David,

I like the efficiency of working with Zim, but wouldn't necessarily say
it's the best for a highly collaborative environment with non-techie
people, especially if they will potentially have to deal with source
control issues (commit, push, pull etc...).

Even if you manage to automate the whole source control quite seamlessly,
there's still a chance it will come to the surface. At which point you will
be asked to explain why you chose a solution that involves gluing together
a desktop app + source control instead of using one of the many web-based
wikis which handles most of what you need out of the box.

Having said that, we do use small Zim wikis inside software projects,
keeping the zim files in a directory which is under Mercurial source
control along with the rest of the source code. This works fairly well
thanks to Mercurial's ability to merge modified files, but you do have to
do manual merges and at least understand what's going with regards to
source control, and you occasionally get a Kdiff window thrown at you.
We did experience funny issues with the tree-view in the user interface,
and found it was best to exclude the index.db and state.conf files from
source control. Zim complained a lot less when these were kept locally, and
if funny things happen you can always wipe those files and Zim will rebuild
them.

Here's what part of the .hgignore file looks like (our wikis are in a dir
called "Doc") should this be of any use to you:

syntax: glob
Doc/.zim/**

With regards to automating push and pulls, a cheap hack you can do is to
force users to use a custom shortcut to open Zim, which fires of any hg
commands you need before actually opening Zim. You could surely write a
small python script which does all the the push/pull/warn and then runs Zim
if everything is OK (it could even wait for Zim process to end and do
commits at the end, but I'd think carefully about that).

This may be enough for you to trial the whole proof of concept, and see
what kind of issues you may come up against, before you invest serious time
into making the solution work.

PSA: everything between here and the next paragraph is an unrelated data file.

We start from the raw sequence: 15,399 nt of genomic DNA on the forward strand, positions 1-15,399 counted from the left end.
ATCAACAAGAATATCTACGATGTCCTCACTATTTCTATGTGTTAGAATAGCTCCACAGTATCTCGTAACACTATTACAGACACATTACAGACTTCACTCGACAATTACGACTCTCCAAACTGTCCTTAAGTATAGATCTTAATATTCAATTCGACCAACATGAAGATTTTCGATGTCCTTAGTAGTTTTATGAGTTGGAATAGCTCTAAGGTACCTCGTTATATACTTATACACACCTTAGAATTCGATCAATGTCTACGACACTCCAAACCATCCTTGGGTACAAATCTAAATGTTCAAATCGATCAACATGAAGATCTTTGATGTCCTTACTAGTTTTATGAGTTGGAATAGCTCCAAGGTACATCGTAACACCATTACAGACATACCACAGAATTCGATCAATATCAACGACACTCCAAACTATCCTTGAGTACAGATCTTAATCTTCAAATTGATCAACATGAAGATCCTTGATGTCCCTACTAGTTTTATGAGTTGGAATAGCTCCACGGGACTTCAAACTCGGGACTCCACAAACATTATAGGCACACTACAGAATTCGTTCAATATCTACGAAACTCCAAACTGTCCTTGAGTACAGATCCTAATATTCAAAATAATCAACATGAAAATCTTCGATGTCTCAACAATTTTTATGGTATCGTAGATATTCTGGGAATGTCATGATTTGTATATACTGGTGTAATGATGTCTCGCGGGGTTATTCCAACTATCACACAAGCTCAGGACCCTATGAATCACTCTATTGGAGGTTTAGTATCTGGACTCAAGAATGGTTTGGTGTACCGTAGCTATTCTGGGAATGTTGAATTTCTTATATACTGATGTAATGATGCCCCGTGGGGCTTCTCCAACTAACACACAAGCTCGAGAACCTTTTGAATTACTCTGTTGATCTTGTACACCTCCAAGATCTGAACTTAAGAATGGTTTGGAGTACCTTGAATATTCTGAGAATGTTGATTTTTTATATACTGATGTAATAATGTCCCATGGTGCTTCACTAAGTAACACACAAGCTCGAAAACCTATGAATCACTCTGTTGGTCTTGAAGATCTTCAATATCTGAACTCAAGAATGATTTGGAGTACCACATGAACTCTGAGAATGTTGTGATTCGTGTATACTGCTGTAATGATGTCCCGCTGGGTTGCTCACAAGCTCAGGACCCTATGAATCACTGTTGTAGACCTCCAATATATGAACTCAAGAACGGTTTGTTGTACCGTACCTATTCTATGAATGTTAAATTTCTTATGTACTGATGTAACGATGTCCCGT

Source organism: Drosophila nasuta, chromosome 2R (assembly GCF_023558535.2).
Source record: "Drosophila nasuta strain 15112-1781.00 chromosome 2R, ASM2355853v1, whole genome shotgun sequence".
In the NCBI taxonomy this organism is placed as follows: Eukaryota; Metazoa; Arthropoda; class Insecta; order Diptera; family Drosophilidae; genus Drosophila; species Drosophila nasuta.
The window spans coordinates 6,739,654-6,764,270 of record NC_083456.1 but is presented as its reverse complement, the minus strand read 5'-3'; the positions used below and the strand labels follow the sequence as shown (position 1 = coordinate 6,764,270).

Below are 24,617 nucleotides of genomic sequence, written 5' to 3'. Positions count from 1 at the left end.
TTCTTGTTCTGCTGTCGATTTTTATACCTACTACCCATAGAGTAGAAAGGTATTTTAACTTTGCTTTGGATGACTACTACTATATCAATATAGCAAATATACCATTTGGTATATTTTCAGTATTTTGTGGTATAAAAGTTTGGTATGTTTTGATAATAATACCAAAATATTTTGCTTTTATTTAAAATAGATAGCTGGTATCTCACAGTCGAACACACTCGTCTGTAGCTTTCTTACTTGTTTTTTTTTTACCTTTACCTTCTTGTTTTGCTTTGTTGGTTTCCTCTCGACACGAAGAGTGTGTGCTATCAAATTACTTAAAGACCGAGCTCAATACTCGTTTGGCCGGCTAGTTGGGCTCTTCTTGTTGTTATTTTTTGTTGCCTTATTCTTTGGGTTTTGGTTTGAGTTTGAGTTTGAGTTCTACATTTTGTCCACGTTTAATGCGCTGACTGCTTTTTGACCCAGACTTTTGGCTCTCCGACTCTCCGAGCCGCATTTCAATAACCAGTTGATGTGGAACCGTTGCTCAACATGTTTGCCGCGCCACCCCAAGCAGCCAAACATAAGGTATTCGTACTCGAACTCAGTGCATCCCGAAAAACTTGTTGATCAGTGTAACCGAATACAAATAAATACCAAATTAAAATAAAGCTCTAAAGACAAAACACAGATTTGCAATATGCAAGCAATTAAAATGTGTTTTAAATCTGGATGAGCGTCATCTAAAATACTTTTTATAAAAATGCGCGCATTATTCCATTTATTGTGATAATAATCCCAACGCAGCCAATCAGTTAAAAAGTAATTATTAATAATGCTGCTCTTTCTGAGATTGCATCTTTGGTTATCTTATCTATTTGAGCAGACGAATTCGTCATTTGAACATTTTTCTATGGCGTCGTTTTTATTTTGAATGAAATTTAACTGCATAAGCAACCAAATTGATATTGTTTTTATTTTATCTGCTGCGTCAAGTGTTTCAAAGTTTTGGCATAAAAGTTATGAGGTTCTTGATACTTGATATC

All the best,

Andrew.




On Thu, Oct 10, 2013 at 9:16 PM, David Verelst <david.vere...@gmail.com>wrote:

> Dear all,
>
> I am considering to use Zim as a tool for collaborative management of
> meeting reports (as a starting point) at my working place (a university
> department in Denmark). Because I really like Zim (long time user) and care
> about open source, I thought to try to implement support for this in Zim.
> At this time I don't have any funding for this project, so I will just try
> to kick this off in my own time.
>
> I've been playing around with Etherpad, but although it is very nice as an
> collaborative editor an sich, you can not use it to manage a whole bunch of
> pads transparently. That's where I think Zim really shines: organizing rich
> notes. My gut feeling indicates that it might be "more easy" (whatever that
> means) to implement a collaborative Zim notebook using Git (to start with),
> compared to creating a nice note organizer for Etherpads on par with Zim's
> feature set. I am also way more comfortable with Python compared to all the
> shiny webtech that drives Etherpad.
>
> I've been browsing through the mailing list, and found possibly two
> threads related to this issue:
> * [Zim-wiki] Multi user?https://lists.launchpad.net/zim-wiki/msg01600.html
> * [Zim-wiki] Time Stamped Text (TST) plugin
> https://lists.launchpad.net/zim-wiki/msg02453.html (on a side note, what
> is de status of this project?)
> * not the mailinglist but the wiki: Support Resolving Conflicts (
> http://www.zim-wiki.org/wiki/doku.php?id=resolving_syncing_conflicts)
>
> How I understand the "Support Resolving Conflicts" wiki page is that
> collaborators are working on the same notebook stored on a network drive.
> What if each collaborator has its own notebook, and pushes/fetches the
> changes to/from a remote repository? In that way you wouldn't need to worry
> about how to name and save jointly edited files. Conflict resolution takes
> places when pushing/pulling changes to/from the remote repository. I would
> assume the challenges here would be to:
> * sensible automation of committing to the local repository, and have
> manual commit button (which already exists). Too many commits for some
> simple changes might be overkill.
> * make a very robust automatic merging scheme (there are probably existing
> tools available for this)
> * possibly merge contributions from more than 2 authors into one document
> * automate fetching and pulling from and to the remote repository, and
> also add manual fetch/pull buttons
>
> I would assume that from the manual conflict resolution point of view it
> doesn't matter whether you are trying to merge commits from a remote
> Git/Bzr/Hg branch or to different versions of a file on a network drive. It
> think there could even be room for both implementation strategies.
>
> In this context using Mercurial and Git comes very natural, since the
> former is written in Python (so no need to parse commands to/from a shell)
> and the latter has Python bindings (
> https://github.com/gitpython-developers/GitPython). I don't now how that
> works with Bzr, is bzr-gtk something similar (
> http://wiki.bazaar.canonical.com/bzr-gtk)?
>
> The advantage of using a Git/Bzr/Hg with a remote repository is that you
> don't need to be online all the time. Maybe you are working on some notes
> on the plane and want to share those changes when back connected or at the
> office.
>
> Any pointers, comments, hints or tips alike?
>
> Since this is my first message on this list, I would like to explicitly
> share my appreciations to Jaap and the other contributors for creating and
> maintaining Zim!
>
> Best regards,
> David
>
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